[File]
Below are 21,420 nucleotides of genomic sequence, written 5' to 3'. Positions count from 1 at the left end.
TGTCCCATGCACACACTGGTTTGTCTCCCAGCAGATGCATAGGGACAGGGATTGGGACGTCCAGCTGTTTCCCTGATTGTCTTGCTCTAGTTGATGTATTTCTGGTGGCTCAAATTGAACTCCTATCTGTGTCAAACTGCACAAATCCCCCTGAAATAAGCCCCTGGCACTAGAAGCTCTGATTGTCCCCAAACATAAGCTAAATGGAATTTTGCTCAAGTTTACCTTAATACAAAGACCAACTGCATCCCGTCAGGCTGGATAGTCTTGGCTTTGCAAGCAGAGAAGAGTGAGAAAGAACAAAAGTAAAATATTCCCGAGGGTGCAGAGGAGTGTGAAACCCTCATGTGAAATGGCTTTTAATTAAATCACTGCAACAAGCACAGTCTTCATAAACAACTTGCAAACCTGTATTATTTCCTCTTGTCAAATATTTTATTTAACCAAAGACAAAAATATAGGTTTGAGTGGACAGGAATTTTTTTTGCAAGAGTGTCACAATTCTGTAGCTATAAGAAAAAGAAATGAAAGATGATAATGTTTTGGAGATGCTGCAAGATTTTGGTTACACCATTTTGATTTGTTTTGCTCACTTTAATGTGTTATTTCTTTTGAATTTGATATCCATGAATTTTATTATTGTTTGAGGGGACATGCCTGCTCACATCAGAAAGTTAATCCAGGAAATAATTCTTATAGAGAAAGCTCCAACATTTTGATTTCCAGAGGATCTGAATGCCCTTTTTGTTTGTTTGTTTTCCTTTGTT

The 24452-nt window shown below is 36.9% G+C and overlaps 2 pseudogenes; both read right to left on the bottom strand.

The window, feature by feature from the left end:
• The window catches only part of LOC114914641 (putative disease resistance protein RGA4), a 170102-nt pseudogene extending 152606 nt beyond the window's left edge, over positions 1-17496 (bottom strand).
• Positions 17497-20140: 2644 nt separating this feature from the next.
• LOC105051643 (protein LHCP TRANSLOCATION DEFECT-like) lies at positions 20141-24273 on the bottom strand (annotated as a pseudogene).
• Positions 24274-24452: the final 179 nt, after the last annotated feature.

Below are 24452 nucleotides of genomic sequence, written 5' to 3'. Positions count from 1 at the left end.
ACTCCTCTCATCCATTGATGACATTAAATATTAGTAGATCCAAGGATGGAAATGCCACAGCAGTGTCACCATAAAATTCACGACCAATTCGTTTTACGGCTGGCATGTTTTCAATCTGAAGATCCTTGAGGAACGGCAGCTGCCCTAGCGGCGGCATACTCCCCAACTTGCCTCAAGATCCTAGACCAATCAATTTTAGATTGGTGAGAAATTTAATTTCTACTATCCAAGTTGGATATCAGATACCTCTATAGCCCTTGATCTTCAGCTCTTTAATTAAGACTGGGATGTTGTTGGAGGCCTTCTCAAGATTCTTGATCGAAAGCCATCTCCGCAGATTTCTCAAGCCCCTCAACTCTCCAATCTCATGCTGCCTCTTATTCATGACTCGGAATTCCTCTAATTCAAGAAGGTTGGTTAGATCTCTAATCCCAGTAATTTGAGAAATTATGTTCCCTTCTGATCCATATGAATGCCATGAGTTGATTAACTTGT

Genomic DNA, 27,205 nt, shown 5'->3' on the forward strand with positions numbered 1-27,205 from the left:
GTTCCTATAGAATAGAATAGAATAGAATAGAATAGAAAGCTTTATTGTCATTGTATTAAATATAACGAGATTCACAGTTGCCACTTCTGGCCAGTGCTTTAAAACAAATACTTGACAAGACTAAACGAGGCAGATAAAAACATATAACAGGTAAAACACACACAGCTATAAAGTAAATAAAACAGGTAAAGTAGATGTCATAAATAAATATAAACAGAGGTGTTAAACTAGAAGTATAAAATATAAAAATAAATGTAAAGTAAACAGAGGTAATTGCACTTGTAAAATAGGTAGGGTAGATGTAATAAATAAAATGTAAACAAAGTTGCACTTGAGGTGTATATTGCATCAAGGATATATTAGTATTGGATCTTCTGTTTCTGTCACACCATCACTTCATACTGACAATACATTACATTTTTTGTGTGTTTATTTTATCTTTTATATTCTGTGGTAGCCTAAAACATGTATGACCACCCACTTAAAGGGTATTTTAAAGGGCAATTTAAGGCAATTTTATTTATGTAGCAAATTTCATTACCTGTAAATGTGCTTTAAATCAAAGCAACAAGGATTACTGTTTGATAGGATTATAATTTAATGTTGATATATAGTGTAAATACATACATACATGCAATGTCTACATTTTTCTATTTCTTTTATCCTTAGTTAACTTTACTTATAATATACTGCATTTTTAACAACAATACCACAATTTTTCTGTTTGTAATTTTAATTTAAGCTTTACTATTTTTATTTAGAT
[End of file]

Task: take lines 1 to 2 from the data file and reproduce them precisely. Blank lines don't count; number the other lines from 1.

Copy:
Below are 21,420 nucleotides of genomic sequence, written 5' to 3'. Positions count from 1 at the left end.
TGTCCCATGCACACACTGGTTTGTCTCCCAGCAGATGCATAGGGACAGGGATTGGGACGTCCAGCTGTTTCCCTGATTGTCTTGCTCTAGTTGATGTATTTCTGGTGGCTCAAATTGAACTCCTATCTGTGTCAAACTGCACAAATCCCCCTGAAATAAGCCCCTGGCACTAGAAGCTCTGATTGTCCCCAAACATAAGCTAAATGGAATTTTGCTCAAGTTTACCTTAATACAAAGACCAACTGCATCCCGTCAGGCTGGATAGTCTTGGCTTTGCAAGCAGAGAAGAGTGAGAAAGAACAAAAGTAAAATATTCCCGAGGGTGCAGAGGAGTGTGAAACCCTCATGTGAAATGGCTTTTAATTAAATCACTGCAACAAGCACAGTCTTCATAAACAACTTGCAAACCTGTATTATTTCCTCTTGTCAAATATTTTATTTAACCAAAGACAAAAATATAGGTTTGAGTGGACAGGAATTTTTTTTGCAAGAGTGTCACAATTCTGTAGCTATAAGAAAAAGAAATGAAAGATGATAATGTTTTGGAGATGCTGCAAGATTTTGGTTACACCATTTTGATTTGTTTTGCTCACTTTAATGTGTTATTTCTTTTGAATTTGATATCCATGAATTTTATTATTGTTTGAGGGGACATGCCTGCTCACATCAGAAAGTTAATCCAGGAAATAATTCTTATAGAGAAAGCTCCAACATTTTGATTTCCAGAGGATCTGAATGCCCTTTTTGTTTGTTTGTTTTCCTTTGTT